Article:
I just hit “Send” and for a moment my hand hovered over the “undo” button.  Perhaps I didn’t need to ask these questions, perhaps this year I would skip the annual end of year parent survey.  I don’t know why after 7 years of teaching, asking for feedback is still so excruciatingly tough.  Not from the kids, that I ask for every single day, but from the adults, the parents/guardians, the ones at home that see the effects of the teaching I do every single day.

For a few weeks I have wondered if I even wanted to send it this year.  If anything good would come from it, or if my self-esteem could handle it?  This was my first year teaching 7th grade and in so many ways I have felt like a brand new teacher with all of the flaws, the mishaps, the bad teaching that comes along with the first year title.  So now as the end of the year is in sight, I was compelled to just forget all about the feedback, pretend I don’t want to know, pretend to not care.

But that’s not the truth.  Because I do care.  Sometimes probably too much.  I know that I have screwed up.  I know that I could have been better at reaching every kid and teaching them what they needed.  I know I have failed some times, and I know some of my feedback will say that.  Some will probably crack my facade and make me feel pretty terrible.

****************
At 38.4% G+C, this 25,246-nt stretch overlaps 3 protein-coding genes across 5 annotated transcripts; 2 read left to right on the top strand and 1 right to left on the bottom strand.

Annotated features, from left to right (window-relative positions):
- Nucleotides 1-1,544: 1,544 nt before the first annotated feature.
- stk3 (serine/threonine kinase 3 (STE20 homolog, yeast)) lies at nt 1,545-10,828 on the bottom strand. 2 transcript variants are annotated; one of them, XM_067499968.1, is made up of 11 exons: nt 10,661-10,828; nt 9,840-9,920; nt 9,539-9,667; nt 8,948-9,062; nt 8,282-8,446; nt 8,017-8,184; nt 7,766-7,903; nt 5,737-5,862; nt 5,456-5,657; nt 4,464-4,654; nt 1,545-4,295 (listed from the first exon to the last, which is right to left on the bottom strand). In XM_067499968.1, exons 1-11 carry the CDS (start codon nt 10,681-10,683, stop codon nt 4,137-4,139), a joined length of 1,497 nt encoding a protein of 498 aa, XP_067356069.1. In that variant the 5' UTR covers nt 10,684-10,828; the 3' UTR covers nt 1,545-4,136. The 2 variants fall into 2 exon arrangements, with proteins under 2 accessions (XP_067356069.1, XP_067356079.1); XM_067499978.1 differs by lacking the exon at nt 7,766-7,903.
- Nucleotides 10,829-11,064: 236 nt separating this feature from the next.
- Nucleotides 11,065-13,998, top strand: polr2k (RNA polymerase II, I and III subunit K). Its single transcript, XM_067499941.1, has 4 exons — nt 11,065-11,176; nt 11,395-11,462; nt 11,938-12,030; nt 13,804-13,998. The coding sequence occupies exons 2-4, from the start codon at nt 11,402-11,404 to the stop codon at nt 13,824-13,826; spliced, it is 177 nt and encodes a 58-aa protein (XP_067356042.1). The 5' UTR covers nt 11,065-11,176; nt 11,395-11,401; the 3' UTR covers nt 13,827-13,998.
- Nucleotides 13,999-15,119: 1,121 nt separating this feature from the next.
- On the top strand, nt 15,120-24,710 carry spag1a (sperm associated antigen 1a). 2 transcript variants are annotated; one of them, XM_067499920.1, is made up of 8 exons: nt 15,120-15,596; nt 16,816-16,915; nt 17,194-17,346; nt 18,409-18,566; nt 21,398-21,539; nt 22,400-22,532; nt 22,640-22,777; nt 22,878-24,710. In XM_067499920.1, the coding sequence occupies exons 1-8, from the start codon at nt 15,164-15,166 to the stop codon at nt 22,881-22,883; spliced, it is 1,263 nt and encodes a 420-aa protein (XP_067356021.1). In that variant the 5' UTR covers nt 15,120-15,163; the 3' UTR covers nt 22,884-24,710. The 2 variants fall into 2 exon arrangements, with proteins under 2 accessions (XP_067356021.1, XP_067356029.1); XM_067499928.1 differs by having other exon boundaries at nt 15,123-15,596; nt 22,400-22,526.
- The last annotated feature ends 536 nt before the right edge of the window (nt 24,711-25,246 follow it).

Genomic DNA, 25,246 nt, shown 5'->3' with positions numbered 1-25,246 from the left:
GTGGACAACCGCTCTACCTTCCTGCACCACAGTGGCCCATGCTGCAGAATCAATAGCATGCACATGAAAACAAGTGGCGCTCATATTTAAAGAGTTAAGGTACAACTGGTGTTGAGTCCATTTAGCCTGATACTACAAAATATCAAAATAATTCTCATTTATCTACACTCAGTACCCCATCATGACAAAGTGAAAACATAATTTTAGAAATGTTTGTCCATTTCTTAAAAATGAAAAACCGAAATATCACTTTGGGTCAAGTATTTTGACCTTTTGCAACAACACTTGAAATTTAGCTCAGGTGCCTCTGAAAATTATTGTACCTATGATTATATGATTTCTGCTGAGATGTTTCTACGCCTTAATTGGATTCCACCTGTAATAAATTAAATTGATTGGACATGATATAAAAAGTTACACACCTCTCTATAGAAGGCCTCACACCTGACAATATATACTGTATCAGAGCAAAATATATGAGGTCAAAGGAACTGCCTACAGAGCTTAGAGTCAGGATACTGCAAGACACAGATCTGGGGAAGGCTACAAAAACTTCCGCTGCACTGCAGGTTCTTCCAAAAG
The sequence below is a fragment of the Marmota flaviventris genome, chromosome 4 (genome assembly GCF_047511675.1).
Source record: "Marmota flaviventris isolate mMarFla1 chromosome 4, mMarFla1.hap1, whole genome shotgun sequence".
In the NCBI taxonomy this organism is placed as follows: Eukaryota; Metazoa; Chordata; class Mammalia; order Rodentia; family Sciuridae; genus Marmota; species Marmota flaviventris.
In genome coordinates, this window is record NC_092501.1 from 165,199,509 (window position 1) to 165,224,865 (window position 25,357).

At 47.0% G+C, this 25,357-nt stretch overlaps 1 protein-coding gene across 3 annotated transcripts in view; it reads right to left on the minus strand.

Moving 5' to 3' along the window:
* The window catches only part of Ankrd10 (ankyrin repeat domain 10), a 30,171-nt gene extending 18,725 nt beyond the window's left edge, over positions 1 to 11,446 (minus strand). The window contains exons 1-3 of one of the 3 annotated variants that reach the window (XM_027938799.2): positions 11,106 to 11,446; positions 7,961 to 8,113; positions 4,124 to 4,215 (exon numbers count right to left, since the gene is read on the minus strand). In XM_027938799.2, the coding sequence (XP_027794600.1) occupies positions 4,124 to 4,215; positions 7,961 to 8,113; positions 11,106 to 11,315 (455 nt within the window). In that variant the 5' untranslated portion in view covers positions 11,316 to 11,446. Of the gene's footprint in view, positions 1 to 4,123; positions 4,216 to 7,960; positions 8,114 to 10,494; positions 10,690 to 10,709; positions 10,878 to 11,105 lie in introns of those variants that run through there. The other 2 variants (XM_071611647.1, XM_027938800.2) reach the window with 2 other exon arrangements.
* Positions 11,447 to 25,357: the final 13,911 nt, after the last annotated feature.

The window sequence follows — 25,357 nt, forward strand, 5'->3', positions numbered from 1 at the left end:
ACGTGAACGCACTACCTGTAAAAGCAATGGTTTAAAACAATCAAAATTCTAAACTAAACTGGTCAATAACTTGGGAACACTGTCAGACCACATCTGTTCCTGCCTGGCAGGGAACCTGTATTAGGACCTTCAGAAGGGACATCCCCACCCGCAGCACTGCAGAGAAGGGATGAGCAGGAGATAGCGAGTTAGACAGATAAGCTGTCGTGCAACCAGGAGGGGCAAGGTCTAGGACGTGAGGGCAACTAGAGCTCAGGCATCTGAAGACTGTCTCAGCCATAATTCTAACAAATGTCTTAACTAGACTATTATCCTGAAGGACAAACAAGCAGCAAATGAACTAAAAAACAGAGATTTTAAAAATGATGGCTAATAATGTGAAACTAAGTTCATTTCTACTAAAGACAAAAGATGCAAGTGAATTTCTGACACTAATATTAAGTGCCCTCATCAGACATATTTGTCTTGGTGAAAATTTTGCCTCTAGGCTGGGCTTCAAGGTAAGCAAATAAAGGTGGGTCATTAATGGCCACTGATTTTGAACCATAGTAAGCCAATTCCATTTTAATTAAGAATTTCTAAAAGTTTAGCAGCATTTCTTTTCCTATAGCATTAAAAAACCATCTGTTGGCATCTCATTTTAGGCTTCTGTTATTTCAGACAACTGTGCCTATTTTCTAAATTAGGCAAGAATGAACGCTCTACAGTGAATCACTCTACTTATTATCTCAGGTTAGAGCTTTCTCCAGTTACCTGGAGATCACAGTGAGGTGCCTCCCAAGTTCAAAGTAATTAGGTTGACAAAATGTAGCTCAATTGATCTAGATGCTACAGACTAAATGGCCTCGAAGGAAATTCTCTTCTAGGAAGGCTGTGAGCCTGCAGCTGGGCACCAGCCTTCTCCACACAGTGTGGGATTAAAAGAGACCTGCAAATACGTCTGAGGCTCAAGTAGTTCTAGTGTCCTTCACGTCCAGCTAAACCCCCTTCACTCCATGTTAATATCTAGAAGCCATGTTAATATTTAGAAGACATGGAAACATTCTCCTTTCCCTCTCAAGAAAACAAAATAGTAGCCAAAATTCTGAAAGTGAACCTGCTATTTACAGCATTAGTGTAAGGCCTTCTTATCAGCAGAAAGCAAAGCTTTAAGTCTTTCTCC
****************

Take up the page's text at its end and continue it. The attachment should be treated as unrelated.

And yet, if I don’t ask, I can’t grow.

So I let it go, and I now I wait, hoping for the best.  I hope there are some that will see how hard I tried to reach every kid.  I hope there are some that will see the thought, effort, and diligence that went into this year.  But I also hope there are some that will take a moment to give me advice, to tell me how I can grow.  Because I know I need to, and that is the bottom-line.  This is not about me, it is about the students.  And while I may have an idea of what I need to work on (and boy, do I ever), there is nothing like the perspective of a parent/guardian to show you things you never even thought of.  If we truly mean that we are in this for the kids, then we have to include those at home.  We have to ask the tough questions, even if the answers may sting.

If you would like to see my parent survey this year, here you are.  Student surveys will be done in class next week.